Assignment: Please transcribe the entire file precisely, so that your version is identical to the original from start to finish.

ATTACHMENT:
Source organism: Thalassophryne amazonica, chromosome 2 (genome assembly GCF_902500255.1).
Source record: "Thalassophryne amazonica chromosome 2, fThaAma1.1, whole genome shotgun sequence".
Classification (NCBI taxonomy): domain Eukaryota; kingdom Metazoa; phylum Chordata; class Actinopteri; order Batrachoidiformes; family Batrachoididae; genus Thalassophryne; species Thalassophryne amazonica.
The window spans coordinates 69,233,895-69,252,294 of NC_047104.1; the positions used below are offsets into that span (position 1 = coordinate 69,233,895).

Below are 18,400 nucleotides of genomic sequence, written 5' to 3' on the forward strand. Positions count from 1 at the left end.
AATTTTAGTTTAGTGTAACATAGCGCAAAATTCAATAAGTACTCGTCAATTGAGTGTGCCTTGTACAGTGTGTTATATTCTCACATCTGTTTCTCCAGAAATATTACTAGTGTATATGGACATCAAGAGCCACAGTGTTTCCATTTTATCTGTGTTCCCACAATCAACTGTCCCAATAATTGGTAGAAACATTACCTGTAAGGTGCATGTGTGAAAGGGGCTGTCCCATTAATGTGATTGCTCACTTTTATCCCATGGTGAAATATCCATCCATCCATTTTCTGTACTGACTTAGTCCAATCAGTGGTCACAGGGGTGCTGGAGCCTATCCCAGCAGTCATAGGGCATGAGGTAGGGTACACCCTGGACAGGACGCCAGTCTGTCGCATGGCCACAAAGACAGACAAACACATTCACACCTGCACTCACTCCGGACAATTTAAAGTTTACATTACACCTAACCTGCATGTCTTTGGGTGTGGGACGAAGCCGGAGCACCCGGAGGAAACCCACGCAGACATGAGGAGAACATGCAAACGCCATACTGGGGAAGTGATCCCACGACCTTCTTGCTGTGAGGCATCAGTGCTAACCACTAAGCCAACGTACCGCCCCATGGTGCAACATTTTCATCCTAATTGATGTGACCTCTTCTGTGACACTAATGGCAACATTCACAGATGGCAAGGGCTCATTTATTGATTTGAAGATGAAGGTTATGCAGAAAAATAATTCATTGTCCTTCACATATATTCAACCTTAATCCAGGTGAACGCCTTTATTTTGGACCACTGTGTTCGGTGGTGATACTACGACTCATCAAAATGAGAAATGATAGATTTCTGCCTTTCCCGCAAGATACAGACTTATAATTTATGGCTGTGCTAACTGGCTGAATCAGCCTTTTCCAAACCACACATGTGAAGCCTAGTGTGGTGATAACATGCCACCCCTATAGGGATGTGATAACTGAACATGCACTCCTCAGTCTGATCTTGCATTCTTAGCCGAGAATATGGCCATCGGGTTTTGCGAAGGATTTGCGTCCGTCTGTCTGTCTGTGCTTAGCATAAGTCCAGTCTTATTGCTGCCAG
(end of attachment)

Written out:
Source organism: Thalassophryne amazonica, chromosome 2 (genome assembly GCF_902500255.1).
Source record: "Thalassophryne amazonica chromosome 2, fThaAma1.1, whole genome shotgun sequence".
Classification (NCBI taxonomy): domain Eukaryota; kingdom Metazoa; phylum Chordata; class Actinopteri; order Batrachoidiformes; family Batrachoididae; genus Thalassophryne; species Thalassophryne amazonica.
The window spans coordinates 69,233,895-69,252,294 of NC_047104.1; the positions used below are offsets into that span (position 1 = coordinate 69,233,895).

Below are 18,400 nucleotides of genomic sequence, written 5' to 3' on the forward strand. Positions count from 1 at the left end.
AATTTTAGTTTAGTGTAACATAGCGCAAAATTCAATAAGTACTCGTCAATTGAGTGTGCCTTGTACAGTGTGTTATATTCTCACATCTGTTTCTCCAGAAATATTACTAGTGTATATGGACATCAAGAGCCACAGTGTTTCCATTTTATCTGTGTTCCCACAATCAACTGTCCCAATAATTGGTAGAAACATTACCTGTAAGGTGCATGTGTGAAAGGGGCTGTCCCATTAATGTGATTGCTCACTTTTATCCCATGGTGAAATATCCATCCATCCATTTTCTGTACTGACTTAGTCCAATCAGTGGTCACAGGGGTGCTGGAGCCTATCCCAGCAGTCATAGGGCATGAGGTAGGGTACACCCTGGACAGGACGCCAGTCTGTCGCATGGCCACAAAGACAGACAAACACATTCACACCTGCACTCACTCCGGACAATTTAAAGTTTACATTACACCTAACCTGCATGTCTTTGGGTGTGGGACGAAGCCGGAGCACCCGGAGGAAACCCACGCAGACATGAGGAGAACATGCAAACGCCATACTGGGGAAGTGATCCCACGACCTTCTTGCTGTGAGGCATCAGTGCTAACCACTAAGCCAACGTACCGCCCCATGGTGCAACATTTTCATCCTAATTGATGTGACCTCTTCTGTGACACTAATGGCAACATTCACAGATGGCAAGGGCTCATTTATTGATTTGAAGATGAAGGTTATGCAGAAAAATAATTCATTGTCCTTCACATATATTCAACCTTAATCCAGGTGAACGCCTTTATTTTGGACCACTGTGTTCGGTGGTGATACTACGACTCATCAAAATGAGAAATGATAGATTTCTGCCTTTCCCGCAAGATACAGACTTATAATTTATGGCTGTGCTAACTGGCTGAATCAGCCTTTTCCAAACCACACATGTGAAGCCTAGTGTGGTGATAACATGCCACCCCTATAGGGATGTGATAACTGAACATGCACTCCTCAGTCTGATCTTGCATTCTTAGCCGAGAATATGGCCATCGGGTTTTGCGAAGGATTTGCGTCCGTCTGTCTGTCTGTGCTTAGCATAAGTCCAGTCTTATTGCTGCCAG